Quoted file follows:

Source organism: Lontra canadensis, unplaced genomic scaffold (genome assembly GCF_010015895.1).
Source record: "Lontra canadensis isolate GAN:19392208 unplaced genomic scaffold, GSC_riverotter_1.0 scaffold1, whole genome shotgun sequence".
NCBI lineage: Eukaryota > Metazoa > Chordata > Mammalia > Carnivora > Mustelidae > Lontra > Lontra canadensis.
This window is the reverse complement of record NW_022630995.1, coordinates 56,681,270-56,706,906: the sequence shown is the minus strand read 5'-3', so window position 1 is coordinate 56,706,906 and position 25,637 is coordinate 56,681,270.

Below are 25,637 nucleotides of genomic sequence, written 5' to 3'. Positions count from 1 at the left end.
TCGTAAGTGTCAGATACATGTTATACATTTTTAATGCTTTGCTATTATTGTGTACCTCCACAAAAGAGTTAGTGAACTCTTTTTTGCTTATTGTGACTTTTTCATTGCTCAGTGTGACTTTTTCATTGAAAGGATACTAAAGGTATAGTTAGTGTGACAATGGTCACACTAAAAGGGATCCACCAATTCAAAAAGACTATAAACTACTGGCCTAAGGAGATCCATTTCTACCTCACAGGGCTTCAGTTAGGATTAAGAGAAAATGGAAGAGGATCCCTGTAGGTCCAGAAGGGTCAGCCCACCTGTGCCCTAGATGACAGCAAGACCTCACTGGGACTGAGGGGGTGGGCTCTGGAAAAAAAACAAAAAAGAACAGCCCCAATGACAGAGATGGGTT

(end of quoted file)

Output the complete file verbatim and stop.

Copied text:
Source organism: Lontra canadensis, unplaced genomic scaffold (genome assembly GCF_010015895.1).
Source record: "Lontra canadensis isolate GAN:19392208 unplaced genomic scaffold, GSC_riverotter_1.0 scaffold1, whole genome shotgun sequence".
NCBI lineage: Eukaryota > Metazoa > Chordata > Mammalia > Carnivora > Mustelidae > Lontra > Lontra canadensis.
This window is the reverse complement of record NW_022630995.1, coordinates 56,681,270-56,706,906: the sequence shown is the minus strand read 5'-3', so window position 1 is coordinate 56,706,906 and position 25,637 is coordinate 56,681,270.

Below are 25,637 nucleotides of genomic sequence, written 5' to 3'. Positions count from 1 at the left end.
TCGTAAGTGTCAGATACATGTTATACATTTTTAATGCTTTGCTATTATTGTGTACCTCCACAAAAGAGTTAGTGAACTCTTTTTTGCTTATTGTGACTTTTTCATTGCTCAGTGTGACTTTTTCATTGAAAGGATACTAAAGGTATAGTTAGTGTGACAATGGTCACACTAAAAGGGATCCACCAATTCAAAAAGACTATAAACTACTGGCCTAAGGAGATCCATTTCTACCTCACAGGGCTTCAGTTAGGATTAAGAGAAAATGGAAGAGGATCCCTGTAGGTCCAGAAGGGTCAGCCCACCTGTGCCCTAGATGACAGCAAGACCTCACTGGGACTGAGGGGGTGGGCTCTGGAAAAAAAACAAAAAAGAACAGCCCCAATGACAGAGATGGGTT